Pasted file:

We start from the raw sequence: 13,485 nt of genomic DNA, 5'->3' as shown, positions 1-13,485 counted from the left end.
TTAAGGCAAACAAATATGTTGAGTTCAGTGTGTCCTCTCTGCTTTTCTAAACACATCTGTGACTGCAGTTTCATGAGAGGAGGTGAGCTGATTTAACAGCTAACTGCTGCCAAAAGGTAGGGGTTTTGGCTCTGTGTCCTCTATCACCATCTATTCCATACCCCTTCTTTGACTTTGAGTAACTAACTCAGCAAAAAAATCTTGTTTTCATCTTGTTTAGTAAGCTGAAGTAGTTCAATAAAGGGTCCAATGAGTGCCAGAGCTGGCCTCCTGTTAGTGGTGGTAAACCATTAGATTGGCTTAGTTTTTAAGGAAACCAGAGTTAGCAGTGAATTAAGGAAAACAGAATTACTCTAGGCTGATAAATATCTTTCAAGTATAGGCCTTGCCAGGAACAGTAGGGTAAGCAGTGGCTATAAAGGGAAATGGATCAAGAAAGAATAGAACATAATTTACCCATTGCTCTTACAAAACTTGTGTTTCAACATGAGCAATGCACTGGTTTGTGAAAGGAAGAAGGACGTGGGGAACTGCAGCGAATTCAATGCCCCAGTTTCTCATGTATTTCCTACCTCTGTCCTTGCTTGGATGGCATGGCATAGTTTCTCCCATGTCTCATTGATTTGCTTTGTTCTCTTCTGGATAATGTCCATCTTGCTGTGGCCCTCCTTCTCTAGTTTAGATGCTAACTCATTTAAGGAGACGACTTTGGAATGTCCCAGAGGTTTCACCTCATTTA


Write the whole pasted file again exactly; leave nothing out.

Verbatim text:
We start from the raw sequence: 13,485 nt of genomic DNA, 5'->3' as shown, positions 1-13,485 counted from the left end.
TTAAGGCAAACAAATATGTTGAGTTCAGTGTGTCCTCTCTGCTTTTCTAAACACATCTGTGACTGCAGTTTCATGAGAGGAGGTGAGCTGATTTAACAGCTAACTGCTGCCAAAAGGTAGGGGTTTTGGCTCTGTGTCCTCTATCACCATCTATTCCATACCCCTTCTTTGACTTTGAGTAACTAACTCAGCAAAAAAATCTTGTTTTCATCTTGTTTAGTAAGCTGAAGTAGTTCAATAAAGGGTCCAATGAGTGCCAGAGCTGGCCTCCTGTTAGTGGTGGTAAACCATTAGATTGGCTTAGTTTTTAAGGAAACCAGAGTTAGCAGTGAATTAAGGAAAACAGAATTACTCTAGGCTGATAAATATCTTTCAAGTATAGGCCTTGCCAGGAACAGTAGGGTAAGCAGTGGCTATAAAGGGAAATGGATCAAGAAAGAATAGAACATAATTTACCCATTGCTCTTACAAAACTTGTGTTTCAACATGAGCAATGCACTGGTTTGTGAAAGGAAGAAGGACGTGGGGAACTGCAGCGAATTCAATGCCCCAGTTTCTCATGTATTTCCTACCTCTGTCCTTGCTTGGATGGCATGGCATAGTTTCTCCCATGTCTCATTGATTTGCTTTGTTCTCTTCTGGATAATGTCCATCTTGCTGTGGCCCTCCTTCTCTAGTTTAGATGCTAACTCATTTAAGGAGACGACTTTGGAATGTCCCAGAGGTTTCACCTCATTTA